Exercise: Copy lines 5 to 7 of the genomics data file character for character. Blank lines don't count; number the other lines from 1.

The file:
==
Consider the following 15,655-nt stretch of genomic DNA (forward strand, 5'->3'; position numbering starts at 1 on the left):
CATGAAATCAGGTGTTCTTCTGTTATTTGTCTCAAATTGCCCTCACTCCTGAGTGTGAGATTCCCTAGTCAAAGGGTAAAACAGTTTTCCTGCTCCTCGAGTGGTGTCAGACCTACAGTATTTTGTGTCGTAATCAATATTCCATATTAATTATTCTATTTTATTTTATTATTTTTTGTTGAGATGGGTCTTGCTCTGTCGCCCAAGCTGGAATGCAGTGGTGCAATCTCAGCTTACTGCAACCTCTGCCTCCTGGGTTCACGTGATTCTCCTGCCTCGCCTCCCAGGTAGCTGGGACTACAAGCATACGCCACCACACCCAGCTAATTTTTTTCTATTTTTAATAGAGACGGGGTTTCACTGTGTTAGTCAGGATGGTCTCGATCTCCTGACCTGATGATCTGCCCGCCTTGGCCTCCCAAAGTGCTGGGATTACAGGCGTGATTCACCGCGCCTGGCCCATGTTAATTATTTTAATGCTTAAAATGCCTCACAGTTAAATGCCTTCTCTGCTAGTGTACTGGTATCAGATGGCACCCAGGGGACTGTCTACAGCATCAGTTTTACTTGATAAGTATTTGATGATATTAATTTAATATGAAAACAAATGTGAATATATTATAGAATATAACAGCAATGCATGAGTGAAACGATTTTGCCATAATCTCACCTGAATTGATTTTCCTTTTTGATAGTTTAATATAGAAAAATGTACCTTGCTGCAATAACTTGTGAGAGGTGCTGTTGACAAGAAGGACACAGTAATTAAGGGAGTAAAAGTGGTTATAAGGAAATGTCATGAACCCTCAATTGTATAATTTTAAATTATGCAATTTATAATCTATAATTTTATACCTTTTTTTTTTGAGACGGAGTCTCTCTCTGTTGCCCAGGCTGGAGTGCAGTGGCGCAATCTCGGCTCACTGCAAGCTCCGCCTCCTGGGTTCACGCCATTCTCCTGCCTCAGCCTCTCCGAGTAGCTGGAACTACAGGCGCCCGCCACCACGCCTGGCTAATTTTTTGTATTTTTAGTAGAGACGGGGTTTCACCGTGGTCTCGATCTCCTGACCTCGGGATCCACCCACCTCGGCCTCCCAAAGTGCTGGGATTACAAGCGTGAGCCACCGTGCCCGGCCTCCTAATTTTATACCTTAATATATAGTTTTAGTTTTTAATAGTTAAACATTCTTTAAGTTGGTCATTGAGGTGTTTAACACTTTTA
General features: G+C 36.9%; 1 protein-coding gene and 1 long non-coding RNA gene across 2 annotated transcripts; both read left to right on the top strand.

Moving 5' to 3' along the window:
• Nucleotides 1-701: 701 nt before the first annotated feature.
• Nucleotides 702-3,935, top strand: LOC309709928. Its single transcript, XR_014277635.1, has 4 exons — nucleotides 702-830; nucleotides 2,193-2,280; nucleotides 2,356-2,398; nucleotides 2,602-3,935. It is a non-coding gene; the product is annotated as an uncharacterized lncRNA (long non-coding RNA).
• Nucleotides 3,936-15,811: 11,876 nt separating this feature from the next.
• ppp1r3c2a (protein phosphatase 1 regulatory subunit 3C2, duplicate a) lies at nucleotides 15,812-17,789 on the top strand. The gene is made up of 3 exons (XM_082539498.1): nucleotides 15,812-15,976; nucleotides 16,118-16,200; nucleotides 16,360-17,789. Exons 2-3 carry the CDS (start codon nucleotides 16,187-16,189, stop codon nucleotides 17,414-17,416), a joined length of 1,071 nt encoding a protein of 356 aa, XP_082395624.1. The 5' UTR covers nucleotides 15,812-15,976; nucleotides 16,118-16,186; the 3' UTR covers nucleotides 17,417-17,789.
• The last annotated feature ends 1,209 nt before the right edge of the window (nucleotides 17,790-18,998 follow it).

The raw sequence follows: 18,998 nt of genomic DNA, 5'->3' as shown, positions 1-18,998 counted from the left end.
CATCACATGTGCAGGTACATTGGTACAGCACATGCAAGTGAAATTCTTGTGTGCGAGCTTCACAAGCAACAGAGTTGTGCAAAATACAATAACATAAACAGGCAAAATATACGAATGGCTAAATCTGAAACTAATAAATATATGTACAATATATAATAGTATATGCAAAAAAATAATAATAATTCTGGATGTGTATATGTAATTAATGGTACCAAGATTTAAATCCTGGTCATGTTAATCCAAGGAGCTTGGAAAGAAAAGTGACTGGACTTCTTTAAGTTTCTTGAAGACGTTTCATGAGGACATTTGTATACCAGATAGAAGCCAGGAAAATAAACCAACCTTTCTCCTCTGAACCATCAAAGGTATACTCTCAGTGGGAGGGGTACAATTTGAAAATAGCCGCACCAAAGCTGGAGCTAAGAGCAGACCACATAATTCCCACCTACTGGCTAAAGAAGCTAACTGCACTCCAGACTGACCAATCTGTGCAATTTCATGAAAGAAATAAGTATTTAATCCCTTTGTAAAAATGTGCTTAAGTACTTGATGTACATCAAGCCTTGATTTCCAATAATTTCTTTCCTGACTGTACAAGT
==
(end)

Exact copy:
• Nucleotides 1-701: 701 nt before the first annotated feature.
• Nucleotides 702-3,935, top strand: LOC309709928. Its single transcript, XR_014277635.1, has 4 exons — nucleotides 702-830; nucleotides 2,193-2,280; nucleotides 2,356-2,398; nucleotides 2,602-3,935. It is a non-coding gene; the product is annotated as an uncharacterized lncRNA (long non-coding RNA).
• Nucleotides 3,936-15,811: 11,876 nt separating this feature from the next.